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Logan Square Sushi Restaurant Kyōten Pivots to $600 Meals

Plus, Rogers Park’s Restaurante Cuetzala Gro is back open after an outpouring of support, and more intel

Kyoten chef Otto Phan prepares his to-go bento boxes.
Barry Brecheisen/Eater Chicago

Kyōten, the esteemed sushi restaurant in Logan Square helmed by chef and owner Otto Phan, has reopened its indoor space for diners seeking an unusual private dining experience for the hefty price of $600 per person. The price tag essentially buys out the entire restaurant for the evening for groups of two to four people. There’s only one seating per night, which allows Phan to control the volume of diners and try to limit potential exposure to the coronavirus.

Phan says he knows the price tag is ridiculous. During the pandemic, he’s sold $120 to-go bento boxes to go, and that will continue. But the only way to make opening the dining room worthwhile was to do something special. He’ll serve dishes that may never be offered at Kyōten again under this format, and he’ll feed customers as long as they’re still hungry.

Phan has also enhanced the menu and will take diner preferences into consideration, with premium ingredients. Prices vary based on the size of the party: dinner for two goes for $600 each, while groups of three are charged $550 per person, or $500 each for a group of four. Reservations are available via Tock, and require a $200 deposit.

Though Phan’s prices may be steep for many, they’ve got nothing on three-Michelin-star New York City restaurant Masa — the most expensive restaurant in the country — which has charged $800 for its immaculately designed coronavirus-era takeout sushi box.

Kyōten came up short in its quest for a Michelin star in its first year open in Chicago. But Phan is determined. His philosophy was to focus on the food, but diners want a complete experience. So he’s redesigned the interiors to make the intimate space more comfortable. If this is successful, Phan wants to add a second seating.

He’s happy in Chicago and feels the city has a market for pricey sushi. This is a temporary pivot. Once COVID-19 is more under control, he hopes to welcome customers back to the restaurant using the original format.

“I got to this place by always prioritizing my craft,” Phan says. “I’m not stepping on the brakes in the midst of COVID. Stepping the brakes is a last resort.”

And in other news...

  • Family-owned restaurant Restaurante Cuetzala Gro, initially slated to close after the death of owner and patriarch Saul Moreno from complications related to COVID-19 in April, is back open in Rogers Park after his surviving family members had a change of heart, according to Block Club Chicago. Moreno’s daughter told reporters that at first, the family couldn’t imagine operating the restaurant without him. But after legions of neighbors and fans asked them to reconsider the closure — and raised $20,000 to help cover funeral expenses — they felt that they couldn’t abandon their customers. The restaurant reopened in mid-June at 7360 N. Clark Street.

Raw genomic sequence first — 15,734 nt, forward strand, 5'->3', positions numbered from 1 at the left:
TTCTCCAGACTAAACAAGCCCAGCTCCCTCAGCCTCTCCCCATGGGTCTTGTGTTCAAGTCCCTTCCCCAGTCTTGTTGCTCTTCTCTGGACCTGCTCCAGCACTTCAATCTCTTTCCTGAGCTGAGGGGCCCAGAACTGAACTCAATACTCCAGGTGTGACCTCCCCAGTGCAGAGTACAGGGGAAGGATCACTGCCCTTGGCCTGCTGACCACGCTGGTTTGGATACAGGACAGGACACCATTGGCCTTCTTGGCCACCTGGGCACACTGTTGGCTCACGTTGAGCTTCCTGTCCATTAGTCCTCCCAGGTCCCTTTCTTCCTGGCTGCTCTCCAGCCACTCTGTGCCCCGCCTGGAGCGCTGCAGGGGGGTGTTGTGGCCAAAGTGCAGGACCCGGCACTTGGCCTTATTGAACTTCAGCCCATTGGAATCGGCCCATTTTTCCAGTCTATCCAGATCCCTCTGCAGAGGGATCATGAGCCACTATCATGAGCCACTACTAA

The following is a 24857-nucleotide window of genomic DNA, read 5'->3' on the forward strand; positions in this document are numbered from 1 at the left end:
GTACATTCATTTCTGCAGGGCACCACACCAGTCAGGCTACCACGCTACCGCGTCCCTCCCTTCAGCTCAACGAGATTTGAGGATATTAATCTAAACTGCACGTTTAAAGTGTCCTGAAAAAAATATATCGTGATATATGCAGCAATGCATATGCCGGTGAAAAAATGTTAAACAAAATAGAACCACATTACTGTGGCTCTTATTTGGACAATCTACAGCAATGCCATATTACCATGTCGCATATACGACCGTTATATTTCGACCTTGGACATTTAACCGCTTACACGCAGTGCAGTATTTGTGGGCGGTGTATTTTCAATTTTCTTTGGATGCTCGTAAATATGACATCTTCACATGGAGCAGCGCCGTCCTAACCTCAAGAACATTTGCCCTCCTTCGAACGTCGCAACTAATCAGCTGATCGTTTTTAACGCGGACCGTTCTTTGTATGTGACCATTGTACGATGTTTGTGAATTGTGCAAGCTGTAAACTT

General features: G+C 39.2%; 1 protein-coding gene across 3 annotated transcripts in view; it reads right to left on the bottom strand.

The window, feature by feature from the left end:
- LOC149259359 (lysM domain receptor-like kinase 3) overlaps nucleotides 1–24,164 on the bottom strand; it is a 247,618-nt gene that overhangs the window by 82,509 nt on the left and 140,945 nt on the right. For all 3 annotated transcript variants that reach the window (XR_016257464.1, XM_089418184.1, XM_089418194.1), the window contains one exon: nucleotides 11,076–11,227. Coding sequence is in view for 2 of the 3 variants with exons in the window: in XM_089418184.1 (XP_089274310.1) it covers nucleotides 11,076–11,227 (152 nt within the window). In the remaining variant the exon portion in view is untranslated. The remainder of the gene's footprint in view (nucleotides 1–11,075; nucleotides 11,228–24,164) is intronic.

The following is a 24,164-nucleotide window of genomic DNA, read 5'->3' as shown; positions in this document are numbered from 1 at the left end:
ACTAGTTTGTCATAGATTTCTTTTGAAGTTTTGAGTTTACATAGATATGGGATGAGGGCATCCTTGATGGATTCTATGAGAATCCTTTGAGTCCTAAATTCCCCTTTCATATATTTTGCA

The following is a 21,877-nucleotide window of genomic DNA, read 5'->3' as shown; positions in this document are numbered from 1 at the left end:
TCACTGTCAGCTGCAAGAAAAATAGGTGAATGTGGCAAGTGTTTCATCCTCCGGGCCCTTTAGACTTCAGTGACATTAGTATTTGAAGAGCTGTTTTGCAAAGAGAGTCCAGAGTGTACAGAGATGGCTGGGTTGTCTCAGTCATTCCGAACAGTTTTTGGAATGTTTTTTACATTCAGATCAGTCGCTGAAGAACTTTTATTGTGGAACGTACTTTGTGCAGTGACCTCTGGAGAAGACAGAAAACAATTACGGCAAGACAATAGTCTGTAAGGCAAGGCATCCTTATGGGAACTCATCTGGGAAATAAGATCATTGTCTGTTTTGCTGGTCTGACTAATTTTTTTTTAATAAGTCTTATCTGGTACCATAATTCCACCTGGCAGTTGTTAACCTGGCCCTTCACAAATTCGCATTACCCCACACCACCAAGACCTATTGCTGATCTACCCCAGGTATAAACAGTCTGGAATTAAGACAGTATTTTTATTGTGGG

• Polish/Korean Bridgeport restaurant Kimski and Heritage Restaurant & Caviar Bar in Humboldt Park have teamed up on a duck wang mandoo, or Korean dumpling, to raise funds for emergency relief organization CovAID and Black Lives Matter Chicago. The mandoo are filled with smoked duck and kimchi, and served with hazelnut ssam sauce and Marz Brewing’s “Jungle Boogie” tamari sauce, available at both restaurants. A dollar will go to each organization for every mandoo sold. The special runs through the end of July.
  • Chicago’s famed Billy Goat Tavern has launched a new line of branded craft beers — the legendary burger spot’s second go-round in two-and-a-half years after Baderbrau, its original brewery partner, suddenly closed, according to the Tribune. This time, Billy Goat has worked with 5-year-old suburban brewery Miskatonic Brewing on new recipes for its Billy Goat IPA and Billy Goat Pilsner. The beers will be available on draft at Billy Goat locations in Chicago, and is slated to show up on grocery and liquor store shelves in July. If all goes well, the brand may also introduce a dark lager.
  • Wine industry giant Anthony “Tony” Terlato, the founder of Terlato Wine Group in suburban Lake Bluff, died of natural causes on Monday at age 86, according to Crain’s. Terlato entered the industry in 1955 working at Leading Liquor Marts on the north side of Chicago, and went on to work at his father-in-law’s wine bottling company, Pacific Wine Co. He’s credited with introducing pinot grigio to the U.S. market in the 1970s, and began his own winemaking venture over the following two decades. Terlato Wines now owns 1,000 acres in vineyards, and 14 wine brands.
  • Workers at Chicago-based game brand Cards Against Humanity are unionizing after former employees leveled allegations of a sexist, racist workplace culture, according to Polygon, Eater’s sibling site. The union, Cards Against Humanity Workers United, will not include workers at CAH-owned Bucktown restaurant Chicago Board Game Cafe. Many of the allegations implicated Max Temkin, co-founder and public face of the company, who has since stepped down from any active role in the company but remains a shareholder.


2507 West Armitage Avenue, , IL 60647 (312) 678-0800 Visit Website

Chicago Board Game Cafe

1965 North Milwaukee Avenue, , IL 60647 (872) 310-3999 Visit Website


2515 S Wabash Ave, Chicago, IL 60616 (312) 890-2728

Marz Brewing

3630 S. Iron Street, Chicago, IL Visit Website

Billy Goat Tavern

1535 West Madison Street, , IL 60607 (312) 733-9132 Visit Website


954-960 West 31st Street, , IL 60608 (773) 823-7336

Heritage Restaurant & Caviar Bar

2700 West Chicago Avenue, , IL 60622 (773) 661-9577 Visit Website